In terms of mineral resources, only 10 of the 36 states have below five mineral resources. These are Zamfara, Yobe, Taraba, Niger, Kebbi, Katsina, Jigawa, Enugu, Ebonyi and Adamawa states. Others have more of the resources. There are investment opportunities in the solid mineral sector of the economy. Despite that the resources are deposited in the states, it is the Federal Government that grants prospecting licenses to investors through the Federal Ministry of Solid Minerals Development. In the area of agriculture, the states are also stupendously blessed. Nigeria is equally blessed with fertile soil, arable land and agile youths. Agricultural resources once made Nigeria the pride of nations. That was when agriculture was the mainstay of the economy before the oil boom. On this, it has been asserted that states will continue to have challenges as a result of overdependence on the allocation from the federation account.
The myriad of the opportunities provided by the agricultural and mineral resources stated above notwithstanding, constitutional constraint has sledged the states and this bars them from embarking on projects that are on the exclusive legislative list. A careful examination of the case of the Nigerian federalism will necessitate the issues such as what is lacking in the system; the states’ complaints of having more to do but handicapped by finance; review of the 1999 Constitution;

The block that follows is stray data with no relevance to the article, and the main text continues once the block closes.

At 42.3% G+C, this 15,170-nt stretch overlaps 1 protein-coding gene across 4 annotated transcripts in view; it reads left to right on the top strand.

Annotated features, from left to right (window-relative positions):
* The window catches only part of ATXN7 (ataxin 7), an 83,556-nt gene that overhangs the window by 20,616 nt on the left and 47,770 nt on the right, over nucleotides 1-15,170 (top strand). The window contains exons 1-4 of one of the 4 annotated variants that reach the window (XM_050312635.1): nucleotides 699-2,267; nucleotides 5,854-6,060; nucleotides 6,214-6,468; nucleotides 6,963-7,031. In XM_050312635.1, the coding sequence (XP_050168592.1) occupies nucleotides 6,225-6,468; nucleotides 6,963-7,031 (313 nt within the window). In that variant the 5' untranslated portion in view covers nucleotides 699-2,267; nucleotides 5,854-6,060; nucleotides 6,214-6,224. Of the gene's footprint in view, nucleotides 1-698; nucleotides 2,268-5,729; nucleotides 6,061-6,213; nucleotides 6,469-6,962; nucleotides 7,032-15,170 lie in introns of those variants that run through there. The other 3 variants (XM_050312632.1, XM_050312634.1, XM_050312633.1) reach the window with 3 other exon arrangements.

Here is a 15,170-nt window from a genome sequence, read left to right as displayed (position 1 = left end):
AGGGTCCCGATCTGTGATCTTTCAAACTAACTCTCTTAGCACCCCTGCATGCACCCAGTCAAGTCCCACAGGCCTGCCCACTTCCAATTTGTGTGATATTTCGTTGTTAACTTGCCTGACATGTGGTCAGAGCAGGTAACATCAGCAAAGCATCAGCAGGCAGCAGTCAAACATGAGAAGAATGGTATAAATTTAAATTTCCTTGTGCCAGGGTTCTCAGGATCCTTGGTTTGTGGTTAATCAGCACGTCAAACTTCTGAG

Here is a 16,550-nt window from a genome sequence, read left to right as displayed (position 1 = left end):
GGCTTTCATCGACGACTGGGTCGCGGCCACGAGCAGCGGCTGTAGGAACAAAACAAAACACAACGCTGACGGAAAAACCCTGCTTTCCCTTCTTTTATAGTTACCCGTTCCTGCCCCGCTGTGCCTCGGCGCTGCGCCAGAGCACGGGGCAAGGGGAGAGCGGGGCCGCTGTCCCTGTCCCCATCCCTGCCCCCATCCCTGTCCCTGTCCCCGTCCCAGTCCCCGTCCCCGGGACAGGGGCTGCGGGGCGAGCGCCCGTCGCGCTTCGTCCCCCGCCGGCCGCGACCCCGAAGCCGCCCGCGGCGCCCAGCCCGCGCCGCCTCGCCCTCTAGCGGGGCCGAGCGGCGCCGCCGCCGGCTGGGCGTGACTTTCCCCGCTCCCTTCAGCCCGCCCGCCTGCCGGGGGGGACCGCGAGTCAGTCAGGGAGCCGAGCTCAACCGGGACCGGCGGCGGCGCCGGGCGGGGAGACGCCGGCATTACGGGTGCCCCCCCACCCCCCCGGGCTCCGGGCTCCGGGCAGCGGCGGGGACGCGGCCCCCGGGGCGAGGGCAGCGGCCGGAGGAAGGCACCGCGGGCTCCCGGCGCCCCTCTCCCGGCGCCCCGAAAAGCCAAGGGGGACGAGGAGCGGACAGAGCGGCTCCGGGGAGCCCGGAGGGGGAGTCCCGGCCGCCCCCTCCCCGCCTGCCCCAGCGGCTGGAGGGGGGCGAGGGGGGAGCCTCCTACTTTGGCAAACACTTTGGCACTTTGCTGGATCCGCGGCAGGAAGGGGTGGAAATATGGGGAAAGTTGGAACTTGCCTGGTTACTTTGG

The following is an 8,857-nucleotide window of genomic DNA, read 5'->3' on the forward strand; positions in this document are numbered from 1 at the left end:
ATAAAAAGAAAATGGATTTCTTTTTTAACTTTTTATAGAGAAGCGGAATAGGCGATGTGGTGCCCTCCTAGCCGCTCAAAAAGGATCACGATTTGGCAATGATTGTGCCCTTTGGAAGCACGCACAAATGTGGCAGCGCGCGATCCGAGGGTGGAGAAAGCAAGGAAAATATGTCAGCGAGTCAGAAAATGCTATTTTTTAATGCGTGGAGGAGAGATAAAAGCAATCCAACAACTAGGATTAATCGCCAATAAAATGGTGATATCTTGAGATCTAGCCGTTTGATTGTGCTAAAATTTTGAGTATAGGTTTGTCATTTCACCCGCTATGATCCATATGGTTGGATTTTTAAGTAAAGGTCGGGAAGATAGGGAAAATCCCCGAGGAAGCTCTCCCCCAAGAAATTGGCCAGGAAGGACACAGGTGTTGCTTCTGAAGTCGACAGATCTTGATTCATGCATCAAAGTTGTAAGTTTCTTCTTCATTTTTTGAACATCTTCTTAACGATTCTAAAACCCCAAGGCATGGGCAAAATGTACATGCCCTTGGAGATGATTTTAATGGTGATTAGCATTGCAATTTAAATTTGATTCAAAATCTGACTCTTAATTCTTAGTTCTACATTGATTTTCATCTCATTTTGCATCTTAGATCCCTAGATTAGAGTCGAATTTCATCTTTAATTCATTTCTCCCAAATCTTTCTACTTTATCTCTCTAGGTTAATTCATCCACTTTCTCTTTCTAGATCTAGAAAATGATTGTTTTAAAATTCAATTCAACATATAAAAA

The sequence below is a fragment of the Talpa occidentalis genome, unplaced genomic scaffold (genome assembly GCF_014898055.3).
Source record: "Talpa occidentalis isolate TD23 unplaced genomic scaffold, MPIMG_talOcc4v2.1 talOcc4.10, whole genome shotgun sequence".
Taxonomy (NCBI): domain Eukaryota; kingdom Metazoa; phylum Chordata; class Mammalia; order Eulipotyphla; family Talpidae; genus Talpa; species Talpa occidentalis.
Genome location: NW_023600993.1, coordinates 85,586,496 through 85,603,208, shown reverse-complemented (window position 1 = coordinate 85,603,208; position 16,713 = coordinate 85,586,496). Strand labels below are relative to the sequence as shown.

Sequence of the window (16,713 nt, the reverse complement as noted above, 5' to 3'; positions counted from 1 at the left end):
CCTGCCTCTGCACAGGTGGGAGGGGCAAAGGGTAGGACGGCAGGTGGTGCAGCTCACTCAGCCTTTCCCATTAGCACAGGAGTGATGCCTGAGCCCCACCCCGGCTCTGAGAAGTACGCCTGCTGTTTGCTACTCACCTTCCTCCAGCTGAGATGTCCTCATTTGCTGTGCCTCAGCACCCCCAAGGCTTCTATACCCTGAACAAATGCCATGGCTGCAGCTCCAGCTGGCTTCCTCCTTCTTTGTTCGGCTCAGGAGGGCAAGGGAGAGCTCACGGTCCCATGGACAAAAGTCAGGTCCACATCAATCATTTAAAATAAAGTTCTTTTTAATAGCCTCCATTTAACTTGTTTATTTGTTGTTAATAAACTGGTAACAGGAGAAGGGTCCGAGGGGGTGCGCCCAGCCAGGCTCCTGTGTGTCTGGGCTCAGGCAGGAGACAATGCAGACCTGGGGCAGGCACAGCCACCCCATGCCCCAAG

regionalism as practised in the past; and perhaps, how the states should operate. Against this background, some experts offered their opinions on possible panacea for the lingering problems of over-dependence on the federal allocation and the constitutional constraint as a clog, inter alia.
A public affairs analyst, Comrade Deji Ola, situated the crisis in a proper perspective. In his view, “Our economy has been monopolised. We focus on crude oil alone while other resources await total exploration. There are lots of low hanging fruits. But the current system is not allowing such to be tapped. States should start exploring all these resources within their capacity and also sponsor bills through their members and senators in the state Houses of Assembly and the National Assembly on decentralisation of powers to the states and not the Federal Government wielding so much power.”
A legal practitioner, Femi Popoola, explained that the problem of resource control is borne out of the country’s defective constitution, stressing that the foundation on which every system is laid is faulty. He said that in 1963, there were four constitutions and crests: the Nigerian Constitution and its crest and those of the Western, Northern and the Eastern regions. He recalled that there was regional autonomy.